The Joy Luck Club

Topics: Short story, Family, Overseas Chinese Pages: 18 (7767 words) Published: April 8, 2013
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Amy Tan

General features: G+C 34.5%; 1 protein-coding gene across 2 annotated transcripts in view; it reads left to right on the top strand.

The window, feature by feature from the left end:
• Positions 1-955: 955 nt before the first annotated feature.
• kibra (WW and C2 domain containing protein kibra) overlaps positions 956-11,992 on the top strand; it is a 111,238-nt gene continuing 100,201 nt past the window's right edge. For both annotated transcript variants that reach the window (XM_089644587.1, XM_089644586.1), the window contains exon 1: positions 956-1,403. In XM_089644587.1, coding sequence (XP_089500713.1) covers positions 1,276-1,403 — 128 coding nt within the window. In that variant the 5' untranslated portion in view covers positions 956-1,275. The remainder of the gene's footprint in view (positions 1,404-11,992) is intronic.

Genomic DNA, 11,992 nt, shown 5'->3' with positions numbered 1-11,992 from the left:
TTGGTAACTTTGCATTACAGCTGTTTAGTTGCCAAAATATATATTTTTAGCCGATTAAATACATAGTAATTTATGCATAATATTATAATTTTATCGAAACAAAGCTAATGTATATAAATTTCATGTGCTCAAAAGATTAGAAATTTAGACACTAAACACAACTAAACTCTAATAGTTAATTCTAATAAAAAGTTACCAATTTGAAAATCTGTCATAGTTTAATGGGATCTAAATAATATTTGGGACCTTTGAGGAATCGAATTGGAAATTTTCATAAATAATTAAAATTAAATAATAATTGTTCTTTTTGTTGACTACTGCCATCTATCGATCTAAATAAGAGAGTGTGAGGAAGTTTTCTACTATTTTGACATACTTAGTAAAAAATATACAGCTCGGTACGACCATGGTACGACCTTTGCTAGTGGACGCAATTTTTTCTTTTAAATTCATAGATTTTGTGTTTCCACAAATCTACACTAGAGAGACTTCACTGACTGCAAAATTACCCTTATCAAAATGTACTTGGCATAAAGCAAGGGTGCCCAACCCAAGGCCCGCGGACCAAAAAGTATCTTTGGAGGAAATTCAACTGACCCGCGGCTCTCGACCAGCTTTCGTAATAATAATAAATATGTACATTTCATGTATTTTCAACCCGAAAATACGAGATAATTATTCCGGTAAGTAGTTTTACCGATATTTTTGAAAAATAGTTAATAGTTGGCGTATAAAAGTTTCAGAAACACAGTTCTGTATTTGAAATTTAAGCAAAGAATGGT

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Through the stories of The Joy Luck Club, we peer into the secret-laden lives of eight Chinese immigrant mothers and their American-born daughters. The daughters reject their mothers’ seemingly constant criticism of everything they choose, from husbands to hairdos. They view their mothers’ warnings as irrelevant, and their advice as intrusive. The daughters do not know what has inspired their warnings and advice: the hardships their mothers suffered in China before coming to America. Thus, as the mothers see it, their daughters are flailing in their modern American circumstances, unable to use what is “in their bones,” the family’s inheritance of pain that led to their determined strength for survival, which their mothers try to bequeath them. The mothers, meanwhile, watch with heartache as their daughters’ marriages fail, as they expect less and less and so accept less and less. They recall moments in their past when they were faced with similar circumstances but defied what they believed was bad fate in order to find their true worth. The book begins in the voice of June (Jing-mei) Woo, a woman in her thirties, who lives in San Francisco. Her mother, Suyuan, has died unexpectedly, and now her mother’s longtime friends in the Joy Luck Club have invited June to take her mother’s place at the mahjong table, where stories spanning seven decades are recalled above the din of swirling tiles. To these aunties, June confesses what every mother fears: that mother and daughter never understood each other. To the daughters, their mothers’ hopes translated into impossible expectations. Their warnings were backward superstitions. Their love was not embracing but suffocating. In interwoven voices, mothers and daughters privately recall pivotal moments from their past, as girls and as young women, when they failed their mothers in public and private ways, and thus built walls to protect themselves in the future. The individual stories are grouped into four sections, each tied together by emotional themes. The first section concerns sacrifice and loss, what is meant by giving of oneself and giving up. As recalled by June, Suyuan tells of giving up her life to save her twin babies during wartime, only to learn she has survived but her babies have been lost. An-mei recalls the pain of watching her mother sacrifice her own flesh to save the life of her own mother, who has already disowned her. Lindo recounts her submission to an arranged marriage but not to a fate handed to her by someone else. And Ying-Ying remembers a time when she could not stand still in another person’s shadow, as required of her, and by giving into her desire for the wrong things, she later gave up her spirit. In the next two sections, the daughters recall moments of uncertainty, anger, or fear in childhood. They are also stories of resistance and rebellion and the rejection of what they see as false beliefs their mothers have tried to instill. Waverly, a chess prodigy, thinks she has grown more clever than the mother who gave her “invisible strength.” Lena fears being drawn into her mother’s madness and consoles herself by imagining others having a life worse than hers. Rose, whose mother cannot let go of the memory of her son who drowned, now believes that by hoping for less, you aren’t as vulnerable to loss. And June believes it was her mother’s impossibly high expectations that make her feel that even today, she is a failure. The reverberations of these childhood lessons reveal themselves when the four grown daughters face marital conflicts, career setbacks, and the despair of never having found what mattered to them. They must now choose for the future yet do not know what to do. In the final section, the mothers’ and daughters’ stories intertwine and reveal how hope and love can transform sadness, anger,...
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